After the Second World War, tariff and trade agreements were negotiated simultaneously by all parties involved in the General Agreement on Tariffs and Trade (GATT), which finally culminated in the World Trade Organization in 1995. The WTO requires members to grant each other the status of “most favoured nation.” A “most favoured nation clause” is also included in most bilateral investment agreements concluded after the Second World War between capital-exporting and capital-importing countries. [Citation required] In the early 17th century, several trade agreements introduced the provisions of the most favoured nation. Negotiated in 1860 by Richard Cobden and Michel Chevalier, the Anglo-French Treaty, which established tariff concessions that expanded the world`s most favoured treatment, became a model for many subsequent agreements. With respect to the benefits of the North American Free Trade Agreement (NAFTA) free trade agreements, they are not subject to the MFN clause as long as the goods are only exchanged between the participating countries. In 1998, U.S. lawmakers began using the term “normal trade relations” rather than MFN to avoid confusion between MFN`s status and a particular or exclusive relationship. By the end of the Uruguay Round, developing countries were ready to meet most of the commitments demanded of industrialized countries. But the agreements have given them transition periods to adapt to the WTO`s more unusual and perhaps more difficult provisions, especially for the poorest least developed countries. A ministerial decision adopted at the end of the round stipulates that the best-off countries should accelerate the implementation of market access obligations imposed by the least developed countries and require more technical assistance. More recently, industrialized countries have begun to allow duty- and quota-free imports for almost all products from the least developed countries. In all of this, the WTO and its members are still learning.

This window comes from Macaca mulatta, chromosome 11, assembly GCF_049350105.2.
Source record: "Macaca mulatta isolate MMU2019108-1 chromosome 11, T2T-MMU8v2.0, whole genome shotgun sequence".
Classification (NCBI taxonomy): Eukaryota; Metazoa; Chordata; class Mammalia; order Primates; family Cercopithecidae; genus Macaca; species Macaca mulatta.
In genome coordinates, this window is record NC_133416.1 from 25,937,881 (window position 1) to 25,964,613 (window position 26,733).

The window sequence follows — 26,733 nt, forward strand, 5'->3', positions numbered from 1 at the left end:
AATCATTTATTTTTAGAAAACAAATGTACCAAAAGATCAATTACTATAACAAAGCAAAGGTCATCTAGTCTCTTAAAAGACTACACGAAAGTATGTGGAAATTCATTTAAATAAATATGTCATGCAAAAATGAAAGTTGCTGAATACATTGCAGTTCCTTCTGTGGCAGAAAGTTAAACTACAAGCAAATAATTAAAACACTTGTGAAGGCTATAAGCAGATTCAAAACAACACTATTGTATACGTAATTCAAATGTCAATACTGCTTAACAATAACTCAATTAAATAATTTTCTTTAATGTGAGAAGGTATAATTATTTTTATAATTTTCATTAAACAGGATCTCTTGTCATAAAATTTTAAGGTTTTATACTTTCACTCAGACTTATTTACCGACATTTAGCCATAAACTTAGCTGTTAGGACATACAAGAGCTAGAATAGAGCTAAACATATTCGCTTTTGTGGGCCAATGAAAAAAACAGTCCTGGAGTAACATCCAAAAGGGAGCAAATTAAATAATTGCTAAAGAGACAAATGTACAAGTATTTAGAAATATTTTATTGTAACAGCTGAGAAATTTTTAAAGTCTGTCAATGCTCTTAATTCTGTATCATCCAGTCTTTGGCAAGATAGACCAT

The current Doha Development Agenda includes the concerns of developing countries about the difficulties they face in implementing the Uruguay Round agreements. Under current EU competition law, the MFN clauses are contrary to Article 101, point (i) when they cause significant disruption of competition in the UNION in the individual circumstances of the case. This is likely to be the case if the contracting parties have considerable market power. The disadvantage of MFN status is that the country must grant the same trade benefits to all other members of the agreement or to the World Trade Organization. This means that they cannot protect their country`s industries from cheaper foreign goods.